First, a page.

In my time, I’ve learned that whenever you finish something you find yourself looking back, especially to where it started. My declaration that I was going to take on a “reading project” of books that involved travel started with a clearance rack at Borders Books and Music. It kind of started earlier than that because every year during my teacher career, I’ve resolved to read something interesting during summer vacation (for instance, the summer I read The Grapes of Wrath), but this particular project started when I saw a copy of William Least Heat-Moon’s Blue Highways on clearance, and decided that since I’d always been interested in reading the book and it was available on a deep, deep discount (I think I got it for five bucks), I’d go for it.
I was a few chapters into it when I was reading it on my planning period and a colleague who’s always good for a book recommendation even if his tastes are sometimes completely different than mine walked into my room to ask me a question and said, “That’s such a great book.” And I wholeheartedly agreed–I was really enjoying it. At some point after that, I decided that I wanted to read more travelogues. So I started pulling books off the shelf at home and piling them up. I thought I was going to go with straight-up travel writing at first and pulled Cross-Country and other books that seemed very much like Blue Highways.
But then, things went off on a bit of a tangent. There was a copy of The Hitchhiker’s Guide to the Galaxy left in my classroom. My advanced sophomores were assigned Life of Pi for summer reading. A student recommended Zen and the Art of Motorcycle Maintenance. Seeing Prometheus made me want to read 20,000 Leagues Under the Sea. The pile got bigger as I went off in more than one direction, although I never felt it went off the rails. Maybe the only down side was that as I was heading into July and August of 2012 I made a conscious decision to finish things up because I wanted to move on to a couple of other books I had in my reading pile (I just finished Leaping Tall Buildings, a great book about comic book creators), but that’s not much of a down side. Even the fact that I feel that On the Road was time I’ll never get back (Huck Finn, you have a companion in that list) didn’t take away from how rewarding this was. It kind of made me want to write my own travelogue … maybe one day, I guess.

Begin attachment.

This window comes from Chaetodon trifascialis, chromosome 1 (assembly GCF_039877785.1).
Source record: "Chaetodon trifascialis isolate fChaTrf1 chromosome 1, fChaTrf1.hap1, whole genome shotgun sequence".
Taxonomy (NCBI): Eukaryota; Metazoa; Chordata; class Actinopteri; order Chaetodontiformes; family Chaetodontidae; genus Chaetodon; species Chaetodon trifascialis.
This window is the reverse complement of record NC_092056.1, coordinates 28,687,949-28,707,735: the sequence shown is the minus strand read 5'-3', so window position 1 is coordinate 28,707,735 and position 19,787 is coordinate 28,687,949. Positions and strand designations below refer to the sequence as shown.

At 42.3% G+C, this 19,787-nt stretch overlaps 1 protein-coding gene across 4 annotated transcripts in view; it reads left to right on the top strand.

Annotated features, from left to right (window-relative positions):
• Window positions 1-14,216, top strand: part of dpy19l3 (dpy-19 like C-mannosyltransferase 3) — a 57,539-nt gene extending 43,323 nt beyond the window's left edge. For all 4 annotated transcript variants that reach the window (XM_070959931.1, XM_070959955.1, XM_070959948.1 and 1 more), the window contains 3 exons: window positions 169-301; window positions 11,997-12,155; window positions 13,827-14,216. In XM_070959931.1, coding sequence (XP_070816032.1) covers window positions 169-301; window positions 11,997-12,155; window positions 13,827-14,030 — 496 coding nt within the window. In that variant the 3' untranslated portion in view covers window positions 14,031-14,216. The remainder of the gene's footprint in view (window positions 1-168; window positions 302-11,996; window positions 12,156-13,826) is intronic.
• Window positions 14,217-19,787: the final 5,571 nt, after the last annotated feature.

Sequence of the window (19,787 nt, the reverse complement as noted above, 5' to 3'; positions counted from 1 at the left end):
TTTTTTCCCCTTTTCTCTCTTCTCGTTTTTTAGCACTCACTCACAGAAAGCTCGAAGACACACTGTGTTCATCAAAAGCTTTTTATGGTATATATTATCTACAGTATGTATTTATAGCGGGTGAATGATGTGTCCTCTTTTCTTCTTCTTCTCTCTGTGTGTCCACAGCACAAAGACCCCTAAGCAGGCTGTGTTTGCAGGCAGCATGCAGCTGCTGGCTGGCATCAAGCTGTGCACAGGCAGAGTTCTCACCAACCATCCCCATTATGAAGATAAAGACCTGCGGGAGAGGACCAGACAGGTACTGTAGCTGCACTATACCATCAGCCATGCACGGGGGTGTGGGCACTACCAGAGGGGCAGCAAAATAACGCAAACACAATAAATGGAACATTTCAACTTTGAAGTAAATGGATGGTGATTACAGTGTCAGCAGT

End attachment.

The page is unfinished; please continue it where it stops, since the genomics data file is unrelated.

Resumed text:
What’s funniest about this whole project is that the more and more I read, the harder and harder I found to write about what I was reading. The entries I’ve done under this category of “Summer Reading Project” haven’t been setting mine or anyone else’s world on fire (though I did get a few great comments on my diatribe concerning On the Road), and I kind of want to apologize for that, although to be honest I didn’t pick up the “project” for the purpose of blogging about it. I picked the books I read because … I wanted to read them? I think as a teacher and as someone who likes to be informed, I sometimes lose sight of the fact that you can read something for entertainment and not have to break everything down and find deeper meaning in it. My students do this sometimes, too. I’ve had quite a few who say the same thing that I’ve said quite a number of times: I am so busy reading “for work” that I forget to read for fun. I realize that I’m partially responsible for this–after all, I am an English teacher–and I don’t want to go on some rant about how English teachers destroy the love of reading or what have you, because there is true value in the discussion of literature. But yeah, even I just want to enjoy a good book sometimes. Anyway, this was fun. I highly recommend checking out some of the books I’ve read during the past couple of years.